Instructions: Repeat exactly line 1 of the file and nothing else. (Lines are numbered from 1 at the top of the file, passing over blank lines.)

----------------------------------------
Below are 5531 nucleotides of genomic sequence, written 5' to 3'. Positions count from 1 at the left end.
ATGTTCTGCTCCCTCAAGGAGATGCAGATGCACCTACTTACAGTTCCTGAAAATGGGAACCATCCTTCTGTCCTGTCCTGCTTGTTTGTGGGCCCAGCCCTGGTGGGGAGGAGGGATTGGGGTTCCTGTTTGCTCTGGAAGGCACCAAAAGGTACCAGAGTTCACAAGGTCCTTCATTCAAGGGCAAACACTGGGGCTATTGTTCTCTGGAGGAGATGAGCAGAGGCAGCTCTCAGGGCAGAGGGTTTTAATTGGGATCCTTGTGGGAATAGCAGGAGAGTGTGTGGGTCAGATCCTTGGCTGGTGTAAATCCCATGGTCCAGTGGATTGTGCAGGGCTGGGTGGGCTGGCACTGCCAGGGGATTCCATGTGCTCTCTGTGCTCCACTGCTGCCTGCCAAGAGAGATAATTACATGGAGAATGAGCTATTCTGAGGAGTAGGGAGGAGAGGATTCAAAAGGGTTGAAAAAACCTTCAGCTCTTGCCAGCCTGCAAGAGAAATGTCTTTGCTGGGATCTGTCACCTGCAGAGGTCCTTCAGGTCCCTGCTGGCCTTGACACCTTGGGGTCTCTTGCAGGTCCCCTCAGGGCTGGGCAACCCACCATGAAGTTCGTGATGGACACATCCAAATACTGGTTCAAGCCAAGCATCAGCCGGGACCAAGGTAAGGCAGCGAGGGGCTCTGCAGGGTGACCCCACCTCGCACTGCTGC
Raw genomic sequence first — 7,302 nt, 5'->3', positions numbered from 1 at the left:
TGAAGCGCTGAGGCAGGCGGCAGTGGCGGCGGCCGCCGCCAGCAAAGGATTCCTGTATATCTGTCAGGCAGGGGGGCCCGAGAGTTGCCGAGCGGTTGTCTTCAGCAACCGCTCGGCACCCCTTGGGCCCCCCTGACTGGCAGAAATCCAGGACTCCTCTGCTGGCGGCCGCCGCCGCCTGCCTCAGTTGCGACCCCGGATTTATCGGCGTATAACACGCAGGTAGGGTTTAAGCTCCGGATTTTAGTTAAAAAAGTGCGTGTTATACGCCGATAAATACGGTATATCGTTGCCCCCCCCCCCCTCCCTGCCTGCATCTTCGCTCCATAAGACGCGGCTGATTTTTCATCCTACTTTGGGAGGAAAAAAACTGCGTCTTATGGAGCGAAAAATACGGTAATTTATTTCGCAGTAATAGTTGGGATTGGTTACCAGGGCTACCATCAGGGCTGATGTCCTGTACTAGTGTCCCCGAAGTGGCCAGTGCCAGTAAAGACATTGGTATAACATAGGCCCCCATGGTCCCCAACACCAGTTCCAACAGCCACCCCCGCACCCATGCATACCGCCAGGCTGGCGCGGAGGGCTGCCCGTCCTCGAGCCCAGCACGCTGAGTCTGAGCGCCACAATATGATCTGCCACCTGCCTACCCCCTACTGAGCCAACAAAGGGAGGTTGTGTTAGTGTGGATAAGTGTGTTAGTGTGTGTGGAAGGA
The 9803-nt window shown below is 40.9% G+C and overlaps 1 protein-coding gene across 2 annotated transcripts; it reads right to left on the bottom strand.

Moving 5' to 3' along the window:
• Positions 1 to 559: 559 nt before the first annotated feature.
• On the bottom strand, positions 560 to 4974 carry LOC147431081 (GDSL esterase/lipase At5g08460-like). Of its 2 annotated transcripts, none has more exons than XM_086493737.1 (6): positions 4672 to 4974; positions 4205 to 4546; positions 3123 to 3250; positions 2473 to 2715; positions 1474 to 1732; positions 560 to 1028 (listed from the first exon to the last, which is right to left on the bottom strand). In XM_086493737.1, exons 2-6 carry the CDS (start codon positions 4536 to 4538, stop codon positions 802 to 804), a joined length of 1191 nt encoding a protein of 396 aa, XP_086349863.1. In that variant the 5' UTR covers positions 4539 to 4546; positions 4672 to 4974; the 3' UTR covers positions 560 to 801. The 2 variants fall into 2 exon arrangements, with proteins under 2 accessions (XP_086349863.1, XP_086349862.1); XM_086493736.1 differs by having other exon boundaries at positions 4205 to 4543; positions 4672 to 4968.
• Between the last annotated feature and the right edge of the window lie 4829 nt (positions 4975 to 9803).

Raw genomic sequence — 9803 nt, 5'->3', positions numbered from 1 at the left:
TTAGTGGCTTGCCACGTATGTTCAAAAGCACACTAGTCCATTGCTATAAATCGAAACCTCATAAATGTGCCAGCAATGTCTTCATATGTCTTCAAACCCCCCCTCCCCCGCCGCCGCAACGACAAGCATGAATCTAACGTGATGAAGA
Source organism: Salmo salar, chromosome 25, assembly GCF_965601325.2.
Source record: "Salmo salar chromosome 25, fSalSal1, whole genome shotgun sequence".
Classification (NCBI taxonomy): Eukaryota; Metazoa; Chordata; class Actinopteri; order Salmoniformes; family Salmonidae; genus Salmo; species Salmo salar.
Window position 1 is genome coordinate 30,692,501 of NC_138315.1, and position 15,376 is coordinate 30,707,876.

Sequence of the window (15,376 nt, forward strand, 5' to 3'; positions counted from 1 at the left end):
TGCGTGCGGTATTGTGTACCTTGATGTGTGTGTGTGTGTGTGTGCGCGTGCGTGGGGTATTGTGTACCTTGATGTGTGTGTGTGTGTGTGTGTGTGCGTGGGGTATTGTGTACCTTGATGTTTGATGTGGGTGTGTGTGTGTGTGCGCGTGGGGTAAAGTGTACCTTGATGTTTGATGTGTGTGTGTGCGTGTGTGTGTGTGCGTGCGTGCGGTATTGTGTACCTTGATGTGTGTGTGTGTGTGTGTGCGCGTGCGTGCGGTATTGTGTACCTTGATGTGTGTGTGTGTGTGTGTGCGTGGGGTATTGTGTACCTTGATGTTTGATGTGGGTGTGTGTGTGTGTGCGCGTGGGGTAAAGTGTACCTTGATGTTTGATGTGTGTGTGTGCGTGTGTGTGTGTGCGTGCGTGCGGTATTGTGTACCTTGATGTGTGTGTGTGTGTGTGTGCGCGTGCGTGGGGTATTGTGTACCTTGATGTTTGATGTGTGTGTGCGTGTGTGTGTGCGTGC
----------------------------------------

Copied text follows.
Below are 5531 nucleotides of genomic sequence, written 5' to 3'. Positions count from 1 at the left end.